The 13th annual conference of the National Task Force on Continuing Medical Education Provider/Industry Collaboration, held
in Baltimore, Maryland in early September, offered a balanced discussion of the challenges facing CME and helped broker a
dialogue among all stakeholders-including representatives of industry, accrediting institutions, academia, and government-with
an optimism missing from previous conferences.
Keynote speaker Fred Hassan, CEO of Pharmacia and chair of the Pharmaceutical Research Manufacturers of America (PhRMA), addressed
the new PhRMA Code on Interactions with Healthcare Professionals. Hassan noted the need for a clear separation of education
and promotion and spoke of the common ground that exists-and that can be expanded-between industry, accreditors, and others
in the CME community.
Daniel Troy, chief counsel for FDA and a featured speaker, discussed the effects of DTC advertising on healthcare costs. He
countered accusations that such advertising lacks educational merit and increases prescription costs. Troy maintained that
DTC advertising spend, accounting for approximately 15 percent of industry's promotional pie, benefits consumers by providing
health education and prompting them to treat otherwise neglected illnesses. He also said there is a lack of evidence that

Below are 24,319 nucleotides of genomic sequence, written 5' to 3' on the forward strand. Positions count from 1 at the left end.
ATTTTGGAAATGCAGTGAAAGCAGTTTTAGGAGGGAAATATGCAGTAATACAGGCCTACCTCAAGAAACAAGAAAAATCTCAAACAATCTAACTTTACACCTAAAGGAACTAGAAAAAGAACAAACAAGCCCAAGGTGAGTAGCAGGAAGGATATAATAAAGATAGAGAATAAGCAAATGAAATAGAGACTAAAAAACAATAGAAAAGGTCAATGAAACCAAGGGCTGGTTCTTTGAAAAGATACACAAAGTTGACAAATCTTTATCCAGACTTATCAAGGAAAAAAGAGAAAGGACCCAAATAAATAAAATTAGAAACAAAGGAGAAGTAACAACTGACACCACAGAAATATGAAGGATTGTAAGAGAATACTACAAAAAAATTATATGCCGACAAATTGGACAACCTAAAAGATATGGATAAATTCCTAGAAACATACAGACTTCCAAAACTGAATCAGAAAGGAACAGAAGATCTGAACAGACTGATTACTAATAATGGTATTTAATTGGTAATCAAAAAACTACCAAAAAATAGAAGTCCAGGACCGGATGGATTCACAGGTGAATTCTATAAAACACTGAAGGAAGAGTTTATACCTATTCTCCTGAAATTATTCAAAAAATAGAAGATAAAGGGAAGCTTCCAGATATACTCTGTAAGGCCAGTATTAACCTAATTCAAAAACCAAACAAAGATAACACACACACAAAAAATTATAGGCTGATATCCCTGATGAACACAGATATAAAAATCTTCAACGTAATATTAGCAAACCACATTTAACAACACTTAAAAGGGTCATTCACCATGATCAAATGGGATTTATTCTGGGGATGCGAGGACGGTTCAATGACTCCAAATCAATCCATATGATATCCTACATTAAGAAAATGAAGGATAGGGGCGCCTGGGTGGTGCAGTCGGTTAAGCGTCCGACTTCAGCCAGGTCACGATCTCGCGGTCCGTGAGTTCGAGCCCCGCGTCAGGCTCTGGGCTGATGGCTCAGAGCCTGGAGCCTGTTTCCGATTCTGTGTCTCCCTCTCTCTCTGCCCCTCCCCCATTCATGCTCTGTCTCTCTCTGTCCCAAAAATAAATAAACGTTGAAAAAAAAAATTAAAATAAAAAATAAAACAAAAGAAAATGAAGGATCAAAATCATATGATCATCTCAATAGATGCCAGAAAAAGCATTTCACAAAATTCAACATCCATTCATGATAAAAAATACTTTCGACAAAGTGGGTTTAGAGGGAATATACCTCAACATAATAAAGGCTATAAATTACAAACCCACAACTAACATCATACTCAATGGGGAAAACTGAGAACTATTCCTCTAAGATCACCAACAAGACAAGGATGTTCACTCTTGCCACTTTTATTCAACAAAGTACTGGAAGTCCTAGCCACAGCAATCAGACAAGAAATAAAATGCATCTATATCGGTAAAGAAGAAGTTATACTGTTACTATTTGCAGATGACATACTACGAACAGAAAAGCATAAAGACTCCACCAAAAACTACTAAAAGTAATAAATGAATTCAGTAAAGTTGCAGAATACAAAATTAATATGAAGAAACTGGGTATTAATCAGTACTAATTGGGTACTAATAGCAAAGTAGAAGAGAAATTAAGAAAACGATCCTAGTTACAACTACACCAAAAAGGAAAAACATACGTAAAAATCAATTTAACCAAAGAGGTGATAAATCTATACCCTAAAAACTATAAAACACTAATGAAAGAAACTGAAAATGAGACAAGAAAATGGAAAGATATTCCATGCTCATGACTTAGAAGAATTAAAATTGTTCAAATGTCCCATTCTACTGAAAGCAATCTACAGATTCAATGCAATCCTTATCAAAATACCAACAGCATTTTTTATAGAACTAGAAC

DTC advertising causes physicians to prescribe medications erroneously.
Troy reiterated a point made earlier by Hassan: that the legal environment surrounding the industry, particularly spiraling
malpractice awards and the corresponding cost of insurance, is the most significant driving force in healthcare expenditures-not
prescription prices or product promotion. He expressed his support for President Bush's plan to limit liability awards, citing
it as an important measure in combating overall healthcare expenditures.
The participants addressed changes in approaches to CME itself. Dr. Nancy Davis, director of CME for the American Academy
of Family Physicians, discussed the organization's evidence-based approach to physician education and outcomes. That evolving
approach should increase opportunities and counter critics' claims by restoring CME's measurable effectiveness.
In multi-disciplinary breakout sessions, attendees discussed pharma and other organizations' support of CME, gifts to physicians,
physician competence, and practice/systems-based learning, allowing for in-depth exploration of some of the most significant
changes facing the industry.
The workshop sessions also helped identify silos between stakeholders and fostered discussion of strategies for achieving
synergy. The call for further cooperation was strong and sincere, and if it continues, that may be the most significant change